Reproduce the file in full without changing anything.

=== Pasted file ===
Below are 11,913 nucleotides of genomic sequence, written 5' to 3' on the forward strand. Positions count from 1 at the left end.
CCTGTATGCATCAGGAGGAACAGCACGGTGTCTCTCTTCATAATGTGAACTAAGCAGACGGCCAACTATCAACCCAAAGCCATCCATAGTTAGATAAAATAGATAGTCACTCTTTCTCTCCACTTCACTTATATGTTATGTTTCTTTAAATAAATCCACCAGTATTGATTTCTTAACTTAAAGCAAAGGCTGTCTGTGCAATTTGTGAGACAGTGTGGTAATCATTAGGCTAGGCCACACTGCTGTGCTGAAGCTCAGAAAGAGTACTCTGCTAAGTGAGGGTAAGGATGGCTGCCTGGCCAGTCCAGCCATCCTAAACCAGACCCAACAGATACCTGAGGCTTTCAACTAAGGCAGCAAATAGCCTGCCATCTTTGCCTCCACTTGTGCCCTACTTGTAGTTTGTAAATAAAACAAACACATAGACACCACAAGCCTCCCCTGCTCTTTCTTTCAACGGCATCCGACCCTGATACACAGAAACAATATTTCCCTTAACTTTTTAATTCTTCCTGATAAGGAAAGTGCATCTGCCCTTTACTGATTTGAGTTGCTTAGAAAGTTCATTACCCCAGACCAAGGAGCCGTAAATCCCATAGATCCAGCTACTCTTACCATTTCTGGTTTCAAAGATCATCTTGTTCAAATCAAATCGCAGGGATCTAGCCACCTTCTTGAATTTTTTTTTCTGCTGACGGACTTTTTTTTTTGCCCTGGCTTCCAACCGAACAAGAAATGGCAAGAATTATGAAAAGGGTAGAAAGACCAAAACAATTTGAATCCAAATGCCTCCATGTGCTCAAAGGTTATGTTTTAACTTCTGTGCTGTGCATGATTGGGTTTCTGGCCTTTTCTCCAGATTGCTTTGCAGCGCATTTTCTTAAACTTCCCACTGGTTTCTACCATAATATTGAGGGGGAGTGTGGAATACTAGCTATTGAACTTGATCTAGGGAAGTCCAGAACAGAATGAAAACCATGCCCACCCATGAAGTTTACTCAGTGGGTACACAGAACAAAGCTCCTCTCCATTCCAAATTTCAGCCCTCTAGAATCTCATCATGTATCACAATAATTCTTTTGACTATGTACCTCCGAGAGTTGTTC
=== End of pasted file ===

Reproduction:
Below are 11,913 nucleotides of genomic sequence, written 5' to 3' on the forward strand. Positions count from 1 at the left end.
CCTGTATGCATCAGGAGGAACAGCACGGTGTCTCTCTTCATAATGTGAACTAAGCAGACGGCCAACTATCAACCCAAAGCCATCCATAGTTAGATAAAATAGATAGTCACTCTTTCTCTCCACTTCACTTATATGTTATGTTTCTTTAAATAAATCCACCAGTATTGATTTCTTAACTTAAAGCAAAGGCTGTCTGTGCAATTTGTGAGACAGTGTGGTAATCATTAGGCTAGGCCACACTGCTGTGCTGAAGCTCAGAAAGAGTACTCTGCTAAGTGAGGGTAAGGATGGCTGCCTGGCCAGTCCAGCCATCCTAAACCAGACCCAACAGATACCTGAGGCTTTCAACTAAGGCAGCAAATAGCCTGCCATCTTTGCCTCCACTTGTGCCCTACTTGTAGTTTGTAAATAAAACAAACACATAGACACCACAAGCCTCCCCTGCTCTTTCTTTCAACGGCATCCGACCCTGATACACAGAAACAATATTTCCCTTAACTTTTTAATTCTTCCTGATAAGGAAAGTGCATCTGCCCTTTACTGATTTGAGTTGCTTAGAAAGTTCATTACCCCAGACCAAGGAGCCGTAAATCCCATAGATCCAGCTACTCTTACCATTTCTGGTTTCAAAGATCATCTTGTTCAAATCAAATCGCAGGGATCTAGCCACCTTCTTGAATTTTTTTTTCTGCTGACGGACTTTTTTTTTTGCCCTGGCTTCCAACCGAACAAGAAATGGCAAGAATTATGAAAAGGGTAGAAAGACCAAAACAATTTGAATCCAAATGCCTCCATGTGCTCAAAGGTTATGTTTTAACTTCTGTGCTGTGCATGATTGGGTTTCTGGCCTTTTCTCCAGATTGCTTTGCAGCGCATTTTCTTAAACTTCCCACTGGTTTCTACCATAATATTGAGGGGGAGTGTGGAATACTAGCTATTGAACTTGATCTAGGGAAGTCCAGAACAGAATGAAAACCATGCCCACCCATGAAGTTTACTCAGTGGGTACACAGAACAAAGCTCCTCTCCATTCCAAATTTCAGCCCTCTAGAATCTCATCATGTATCACAATAATTCTTTTGACTATGTACCTCCGAGAGTTGTTC